Beginning readers need stories that are highly predictable. This predictability may take the form of rhyme, repetition, or patterned language.

Help children write down their prediction of the next word in a sequence.

They can then compare their choice with the one in the book.
One good exercise is to make up short stories and have children write several endings.

You can then talk about which ending is “most predictable” or “most unbelievable” or “most inventive.”

Experts agree: When helping your child become a strong reader, writing down predictions can be a valuable tool for improved reading skills. 

Tuesday, January 12, 2016

46th Annual Author-Go-Round slated Jan. 25 through Jan. 29

News release

For the 46th year, upper elementary and junior high school students from schools throughout Santa Barbara County will have the chance to meet and talk with authors and illustrators of books for young people.

The occasion is the annual Author-Go-Round sponsored by the Santa Barbara County Education Office. Santa Barbara County students will attend the event Jan. 25 through Jan. 29 at the County Education Office Auditorium, 4400 Cathedral Oaks Road, Santa Barbara. The sessions will last from 9 a.m. to 12:30 p.m. each day.

Each day, approximately 130 students will have an opportunity to listen to four presentations and then spend 15 minutes asking questions and interacting with the authors while seated on carpets in small groups. At a music signal, they will rotate on to the next author.

Participating authors and illustrators include James Burks, Sara Louise Kras, Sharon Lovejoy, and Sherri L. Smith.

The day is further highlighted with colorful carousel decorations and activities with prizes. Each day, one student will be chosen as best overall winner in the four activities categories and will receive a custom-made t-shirt commemorating the event and signed by the four authors and illustrators.

Students who participate will meet authors of books written specifically for young people, explore avenues of creative writing and illustrating with successful people in the field of literature, and read and discuss in-depth literary works by well-known authors.

Participating districts include Ballard, Blochman, Buellton, Carpinteria, College, Cuyama, Goleta, Guadalupe, Hope, Lompoc, Los Olivos, Montecito, Orcutt, Santa Barbara, Santa Maria-Bonita, Solvang, and Vista del Mar.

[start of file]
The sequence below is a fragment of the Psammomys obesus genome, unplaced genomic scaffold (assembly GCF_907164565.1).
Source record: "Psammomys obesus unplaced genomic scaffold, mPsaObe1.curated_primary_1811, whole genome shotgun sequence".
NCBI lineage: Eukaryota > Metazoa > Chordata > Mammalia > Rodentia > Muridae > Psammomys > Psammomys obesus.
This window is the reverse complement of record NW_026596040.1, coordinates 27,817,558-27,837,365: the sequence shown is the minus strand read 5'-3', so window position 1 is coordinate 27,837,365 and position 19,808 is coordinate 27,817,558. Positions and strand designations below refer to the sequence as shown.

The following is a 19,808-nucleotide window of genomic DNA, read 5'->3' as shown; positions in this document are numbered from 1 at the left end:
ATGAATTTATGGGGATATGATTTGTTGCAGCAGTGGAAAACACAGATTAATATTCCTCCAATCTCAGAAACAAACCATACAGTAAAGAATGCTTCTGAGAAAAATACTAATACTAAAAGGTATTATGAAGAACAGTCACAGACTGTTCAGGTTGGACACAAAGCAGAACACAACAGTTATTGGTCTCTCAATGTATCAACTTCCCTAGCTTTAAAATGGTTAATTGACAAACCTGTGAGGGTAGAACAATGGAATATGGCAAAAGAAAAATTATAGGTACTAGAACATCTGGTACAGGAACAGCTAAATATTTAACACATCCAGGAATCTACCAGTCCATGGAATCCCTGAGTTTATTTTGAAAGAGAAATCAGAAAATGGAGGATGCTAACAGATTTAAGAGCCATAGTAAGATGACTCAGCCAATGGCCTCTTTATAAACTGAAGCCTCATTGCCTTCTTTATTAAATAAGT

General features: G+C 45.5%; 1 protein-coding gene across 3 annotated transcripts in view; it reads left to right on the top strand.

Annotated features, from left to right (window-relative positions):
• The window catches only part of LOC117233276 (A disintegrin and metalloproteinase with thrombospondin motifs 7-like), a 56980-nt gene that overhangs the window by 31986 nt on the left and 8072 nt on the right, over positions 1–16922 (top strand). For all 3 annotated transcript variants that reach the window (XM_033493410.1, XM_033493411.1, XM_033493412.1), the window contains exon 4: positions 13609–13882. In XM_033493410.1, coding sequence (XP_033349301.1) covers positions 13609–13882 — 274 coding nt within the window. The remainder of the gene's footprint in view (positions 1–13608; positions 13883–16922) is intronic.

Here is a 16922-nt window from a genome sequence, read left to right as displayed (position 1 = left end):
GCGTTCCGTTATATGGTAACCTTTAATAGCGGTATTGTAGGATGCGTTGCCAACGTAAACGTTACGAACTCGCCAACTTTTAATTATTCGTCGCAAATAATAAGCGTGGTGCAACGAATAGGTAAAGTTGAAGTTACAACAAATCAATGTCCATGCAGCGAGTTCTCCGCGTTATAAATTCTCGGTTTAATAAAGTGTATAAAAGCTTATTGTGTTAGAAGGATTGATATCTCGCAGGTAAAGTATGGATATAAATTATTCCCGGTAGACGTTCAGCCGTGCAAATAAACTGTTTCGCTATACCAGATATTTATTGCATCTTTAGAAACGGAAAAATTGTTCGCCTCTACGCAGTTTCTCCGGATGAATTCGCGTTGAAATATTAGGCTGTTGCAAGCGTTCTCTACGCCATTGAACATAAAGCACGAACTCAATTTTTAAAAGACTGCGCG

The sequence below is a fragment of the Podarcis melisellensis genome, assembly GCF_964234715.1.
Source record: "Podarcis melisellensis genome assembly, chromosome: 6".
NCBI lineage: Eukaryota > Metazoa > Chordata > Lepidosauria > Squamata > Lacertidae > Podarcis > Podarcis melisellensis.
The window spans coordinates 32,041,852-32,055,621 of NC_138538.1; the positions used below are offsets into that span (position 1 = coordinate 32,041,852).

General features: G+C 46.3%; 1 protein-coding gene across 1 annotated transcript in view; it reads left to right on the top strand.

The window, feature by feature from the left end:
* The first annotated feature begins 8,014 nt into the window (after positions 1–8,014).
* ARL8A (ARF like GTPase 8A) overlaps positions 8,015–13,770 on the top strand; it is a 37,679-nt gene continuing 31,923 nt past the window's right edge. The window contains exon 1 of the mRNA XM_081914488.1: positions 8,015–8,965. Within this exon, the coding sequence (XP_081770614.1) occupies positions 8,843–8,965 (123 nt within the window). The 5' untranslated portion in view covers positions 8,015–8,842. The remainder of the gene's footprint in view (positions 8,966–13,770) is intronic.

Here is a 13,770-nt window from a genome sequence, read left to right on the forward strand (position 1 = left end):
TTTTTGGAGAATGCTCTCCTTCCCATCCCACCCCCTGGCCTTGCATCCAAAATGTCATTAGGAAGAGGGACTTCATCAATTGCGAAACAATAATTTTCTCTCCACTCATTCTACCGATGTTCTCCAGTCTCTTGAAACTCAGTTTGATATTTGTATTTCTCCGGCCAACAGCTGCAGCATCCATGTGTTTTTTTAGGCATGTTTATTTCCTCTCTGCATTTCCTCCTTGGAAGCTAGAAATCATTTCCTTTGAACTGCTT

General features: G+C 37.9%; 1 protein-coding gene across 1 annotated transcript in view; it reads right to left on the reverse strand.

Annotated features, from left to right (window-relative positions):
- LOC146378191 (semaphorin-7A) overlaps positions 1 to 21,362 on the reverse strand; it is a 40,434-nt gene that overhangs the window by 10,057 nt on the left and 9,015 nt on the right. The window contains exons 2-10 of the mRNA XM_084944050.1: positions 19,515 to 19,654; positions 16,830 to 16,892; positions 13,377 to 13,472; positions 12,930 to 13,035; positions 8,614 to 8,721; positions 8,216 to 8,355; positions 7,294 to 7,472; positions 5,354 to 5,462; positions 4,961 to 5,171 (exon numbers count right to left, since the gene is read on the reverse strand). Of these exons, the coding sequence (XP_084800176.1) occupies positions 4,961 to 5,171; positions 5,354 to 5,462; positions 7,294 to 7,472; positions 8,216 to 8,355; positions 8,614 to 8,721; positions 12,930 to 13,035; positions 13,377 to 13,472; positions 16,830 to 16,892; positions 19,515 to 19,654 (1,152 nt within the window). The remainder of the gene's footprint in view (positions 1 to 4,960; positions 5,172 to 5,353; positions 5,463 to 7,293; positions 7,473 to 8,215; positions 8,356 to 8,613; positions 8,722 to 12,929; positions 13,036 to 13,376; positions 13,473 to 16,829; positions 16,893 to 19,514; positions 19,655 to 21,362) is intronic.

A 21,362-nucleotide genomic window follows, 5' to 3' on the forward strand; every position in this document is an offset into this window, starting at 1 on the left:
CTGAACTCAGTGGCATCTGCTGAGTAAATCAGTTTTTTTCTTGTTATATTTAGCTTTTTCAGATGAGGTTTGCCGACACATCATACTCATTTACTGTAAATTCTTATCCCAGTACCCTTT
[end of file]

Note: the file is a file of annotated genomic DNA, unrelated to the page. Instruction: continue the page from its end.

“This annual event pays tribute to the reading and writing of children’s literature,” said County Superintendent of Schools William J. Cirone, whose office coordinates the annual event. “The students come away with a sense that they have been involved with a real ‘literary happening.’ ”

Further information is available from Rose Koller, educational technology services, at 964-4710, ext. 5222.

Esteem and violence

Radio Commentary

There is a link between violence and low self-esteem.

While it is important to teach children that they are responsible for any misdeeds, it is equally important to build their self-confidence by praising them for good behavior and accomplishments.

A child who is loved and treated kindly at home learns to love others and treat them kindly as well.

It is also important to support school policies in this area.

Know the school’s rules about discipline, and reinforce them at home. Take an interest in your child’s homework and school activities.

Be sure to clarify behavior standards. Be very clear about your expectations for behavior at home, at school, and in the community.

Identify the consequences for breaking rules. Explain why you disapprove of behavior such as destroying property, bullying, or harming others.

Put your child on notice that TV shows, movies, music, and magazines with violent or pornographic themes are not permitted in your home.

All these suggestions are intended to reinforce for children the idea that violence is not a solution to problems they may encounter.

These are the first steps to helping create a safe, secure, and nurturing environment for all.

A base for success

By Bill Cirone